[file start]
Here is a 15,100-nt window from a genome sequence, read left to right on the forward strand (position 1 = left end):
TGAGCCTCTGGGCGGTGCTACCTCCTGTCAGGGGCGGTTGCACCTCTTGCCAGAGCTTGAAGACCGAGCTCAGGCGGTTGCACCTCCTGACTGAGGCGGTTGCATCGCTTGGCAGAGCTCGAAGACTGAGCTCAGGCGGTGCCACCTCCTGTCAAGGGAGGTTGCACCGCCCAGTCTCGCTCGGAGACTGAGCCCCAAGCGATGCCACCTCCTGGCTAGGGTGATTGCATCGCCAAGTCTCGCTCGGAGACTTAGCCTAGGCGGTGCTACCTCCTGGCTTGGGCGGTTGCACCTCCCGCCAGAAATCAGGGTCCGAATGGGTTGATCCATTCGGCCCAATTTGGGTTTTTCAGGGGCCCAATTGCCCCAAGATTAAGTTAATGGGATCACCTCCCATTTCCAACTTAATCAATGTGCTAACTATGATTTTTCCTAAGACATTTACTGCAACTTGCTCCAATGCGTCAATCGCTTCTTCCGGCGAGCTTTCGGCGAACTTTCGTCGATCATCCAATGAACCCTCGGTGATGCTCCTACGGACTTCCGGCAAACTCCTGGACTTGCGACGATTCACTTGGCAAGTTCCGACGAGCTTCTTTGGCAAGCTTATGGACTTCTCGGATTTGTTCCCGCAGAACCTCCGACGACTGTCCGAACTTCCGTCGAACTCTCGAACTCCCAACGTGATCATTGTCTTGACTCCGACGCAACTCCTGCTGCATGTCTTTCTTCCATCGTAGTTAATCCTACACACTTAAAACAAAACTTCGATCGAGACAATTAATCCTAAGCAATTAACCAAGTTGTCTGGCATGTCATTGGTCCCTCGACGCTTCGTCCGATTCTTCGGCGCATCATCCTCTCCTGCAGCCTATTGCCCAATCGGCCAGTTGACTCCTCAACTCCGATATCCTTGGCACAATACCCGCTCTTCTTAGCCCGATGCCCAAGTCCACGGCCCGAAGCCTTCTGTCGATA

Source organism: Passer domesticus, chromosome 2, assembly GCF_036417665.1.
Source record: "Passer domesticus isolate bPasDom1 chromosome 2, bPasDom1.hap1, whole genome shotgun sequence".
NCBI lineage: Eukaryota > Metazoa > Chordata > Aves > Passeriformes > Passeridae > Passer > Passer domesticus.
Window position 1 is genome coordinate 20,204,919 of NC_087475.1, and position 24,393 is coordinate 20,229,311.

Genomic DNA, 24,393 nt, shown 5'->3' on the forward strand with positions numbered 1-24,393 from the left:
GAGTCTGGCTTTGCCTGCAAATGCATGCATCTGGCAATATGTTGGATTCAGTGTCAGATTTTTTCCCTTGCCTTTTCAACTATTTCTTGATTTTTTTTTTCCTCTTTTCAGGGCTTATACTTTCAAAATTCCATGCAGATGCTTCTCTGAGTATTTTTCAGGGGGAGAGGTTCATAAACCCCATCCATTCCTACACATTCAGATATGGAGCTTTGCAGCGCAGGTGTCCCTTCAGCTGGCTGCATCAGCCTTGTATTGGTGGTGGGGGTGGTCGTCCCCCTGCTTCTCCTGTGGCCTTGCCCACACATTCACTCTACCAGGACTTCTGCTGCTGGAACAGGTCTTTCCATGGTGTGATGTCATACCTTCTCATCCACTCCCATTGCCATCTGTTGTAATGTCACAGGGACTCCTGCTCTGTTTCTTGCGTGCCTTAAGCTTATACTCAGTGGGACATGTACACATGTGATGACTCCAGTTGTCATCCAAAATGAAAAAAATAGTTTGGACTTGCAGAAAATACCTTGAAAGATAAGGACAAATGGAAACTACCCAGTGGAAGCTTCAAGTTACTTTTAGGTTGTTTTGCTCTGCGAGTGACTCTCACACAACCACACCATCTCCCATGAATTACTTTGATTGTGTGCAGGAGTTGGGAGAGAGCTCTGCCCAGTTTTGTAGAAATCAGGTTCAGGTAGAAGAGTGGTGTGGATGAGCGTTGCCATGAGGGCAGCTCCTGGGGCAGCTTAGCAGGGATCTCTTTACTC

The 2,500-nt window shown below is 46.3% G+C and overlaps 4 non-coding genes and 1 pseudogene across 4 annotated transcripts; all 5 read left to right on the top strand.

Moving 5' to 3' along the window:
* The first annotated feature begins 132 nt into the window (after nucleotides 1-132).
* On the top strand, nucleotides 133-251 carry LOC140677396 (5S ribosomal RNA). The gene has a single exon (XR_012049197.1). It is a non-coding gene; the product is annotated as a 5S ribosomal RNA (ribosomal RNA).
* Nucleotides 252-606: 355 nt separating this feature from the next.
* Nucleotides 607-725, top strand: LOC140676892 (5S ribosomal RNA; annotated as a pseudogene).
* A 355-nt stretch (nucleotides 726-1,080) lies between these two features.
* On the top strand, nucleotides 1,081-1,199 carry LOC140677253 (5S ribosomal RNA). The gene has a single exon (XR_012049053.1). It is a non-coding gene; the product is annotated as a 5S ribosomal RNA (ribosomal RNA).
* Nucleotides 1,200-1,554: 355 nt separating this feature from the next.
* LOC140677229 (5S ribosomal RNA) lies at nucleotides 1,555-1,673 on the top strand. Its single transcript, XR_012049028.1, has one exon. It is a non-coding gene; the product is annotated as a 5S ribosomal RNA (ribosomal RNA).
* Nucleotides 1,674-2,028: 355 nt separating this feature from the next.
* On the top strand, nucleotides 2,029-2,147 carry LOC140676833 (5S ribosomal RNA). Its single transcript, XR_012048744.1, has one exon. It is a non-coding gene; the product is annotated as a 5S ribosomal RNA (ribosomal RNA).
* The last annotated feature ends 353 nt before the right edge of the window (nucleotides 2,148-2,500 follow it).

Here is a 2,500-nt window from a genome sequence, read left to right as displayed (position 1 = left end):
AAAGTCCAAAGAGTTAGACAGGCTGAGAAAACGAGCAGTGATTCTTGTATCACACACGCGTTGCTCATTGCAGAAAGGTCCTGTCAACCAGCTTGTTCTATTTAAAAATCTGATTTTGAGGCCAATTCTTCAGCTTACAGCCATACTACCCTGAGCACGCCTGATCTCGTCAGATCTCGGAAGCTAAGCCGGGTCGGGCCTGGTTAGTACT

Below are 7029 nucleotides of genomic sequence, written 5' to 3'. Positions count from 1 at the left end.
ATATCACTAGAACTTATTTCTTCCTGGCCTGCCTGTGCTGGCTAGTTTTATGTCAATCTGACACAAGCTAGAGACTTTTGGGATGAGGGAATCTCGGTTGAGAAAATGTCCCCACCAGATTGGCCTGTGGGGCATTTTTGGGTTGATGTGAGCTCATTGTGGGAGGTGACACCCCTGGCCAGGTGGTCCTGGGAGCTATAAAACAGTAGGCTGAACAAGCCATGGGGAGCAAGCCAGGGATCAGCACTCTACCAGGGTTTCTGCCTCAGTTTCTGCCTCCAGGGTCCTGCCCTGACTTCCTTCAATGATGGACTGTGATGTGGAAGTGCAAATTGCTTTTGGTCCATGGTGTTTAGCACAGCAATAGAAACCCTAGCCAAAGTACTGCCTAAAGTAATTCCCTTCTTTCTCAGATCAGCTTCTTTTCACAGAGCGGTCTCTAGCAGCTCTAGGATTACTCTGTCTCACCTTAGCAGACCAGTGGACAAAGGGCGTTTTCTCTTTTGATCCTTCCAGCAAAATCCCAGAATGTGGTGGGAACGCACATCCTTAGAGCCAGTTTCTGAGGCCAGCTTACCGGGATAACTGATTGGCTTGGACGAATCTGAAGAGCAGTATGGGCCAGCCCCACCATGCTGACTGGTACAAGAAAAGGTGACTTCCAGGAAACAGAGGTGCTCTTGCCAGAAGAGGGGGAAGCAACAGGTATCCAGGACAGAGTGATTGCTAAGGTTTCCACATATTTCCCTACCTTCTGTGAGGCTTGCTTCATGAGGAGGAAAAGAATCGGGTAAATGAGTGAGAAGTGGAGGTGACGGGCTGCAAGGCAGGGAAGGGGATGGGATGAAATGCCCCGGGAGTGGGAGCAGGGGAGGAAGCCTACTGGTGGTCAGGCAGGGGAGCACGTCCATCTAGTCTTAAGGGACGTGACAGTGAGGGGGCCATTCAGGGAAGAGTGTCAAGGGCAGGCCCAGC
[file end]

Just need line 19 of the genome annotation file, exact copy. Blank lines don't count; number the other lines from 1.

* Nucleotides 1,674-2,028: 355 nt separating this feature from the next.